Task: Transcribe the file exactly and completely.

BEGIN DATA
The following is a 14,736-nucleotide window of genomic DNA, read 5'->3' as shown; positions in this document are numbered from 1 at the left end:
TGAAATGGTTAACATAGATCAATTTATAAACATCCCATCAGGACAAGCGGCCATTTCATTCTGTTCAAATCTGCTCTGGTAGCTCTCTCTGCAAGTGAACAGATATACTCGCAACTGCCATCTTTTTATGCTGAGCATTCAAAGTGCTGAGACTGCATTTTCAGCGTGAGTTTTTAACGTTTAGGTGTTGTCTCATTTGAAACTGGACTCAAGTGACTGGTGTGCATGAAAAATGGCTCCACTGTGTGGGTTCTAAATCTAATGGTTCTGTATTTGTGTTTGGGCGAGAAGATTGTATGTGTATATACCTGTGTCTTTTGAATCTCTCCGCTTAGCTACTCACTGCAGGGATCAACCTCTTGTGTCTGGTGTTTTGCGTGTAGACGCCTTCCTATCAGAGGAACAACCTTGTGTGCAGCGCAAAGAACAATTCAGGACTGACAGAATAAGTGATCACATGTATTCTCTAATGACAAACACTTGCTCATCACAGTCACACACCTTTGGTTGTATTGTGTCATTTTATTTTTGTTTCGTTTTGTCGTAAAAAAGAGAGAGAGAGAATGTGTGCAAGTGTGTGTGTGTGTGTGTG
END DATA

The following is a 14,736-nucleotide window of genomic DNA, read 5'->3' as shown; positions in this document are numbered from 1 at the left end:
TGAAATGGTTAACATAGATCAATTTATAAACATCCCATCAGGACAAGCGGCCATTTCATTCTGTTCAAATCTGCTCTGGTAGCTCTCTCTGCAAGTGAACAGATATACTCGCAACTGCCATCTTTTTATGCTGAGCATTCAAAGTGCTGAGACTGCATTTTCAGCGTGAGTTTTTAACGTTTAGGTGTTGTCTCATTTGAAACTGGACTCAAGTGACTGGTGTGCATGAAAAATGGCTCCACTGTGTGGGTTCTAAATCTAATGGTTCTGTATTTGTGTTTGGGCGAGAAGATTGTATGTGTATATACCTGTGTCTTTTGAATCTCTCCGCTTAGCTACTCACTGCAGGGATCAACCTCTTGTGTCTGGTGTTTTGCGTGTAGACGCCTTCCTATCAGAGGAACAACCTTGTGTGCAGCGCAAAGAACAATTCAGGACTGACAGAATAAGTGATCACATGTATTCTCTAATGACAAACACTTGCTCATCACAGTCACACACCTTTGGTTGTATTGTGTCATTTTATTTTTGTTTCGTTTTGTCGTAAAAAAGAGAGAGAGAGAATGTGTGCAAGTGTGTGTGTGTGTGTGTG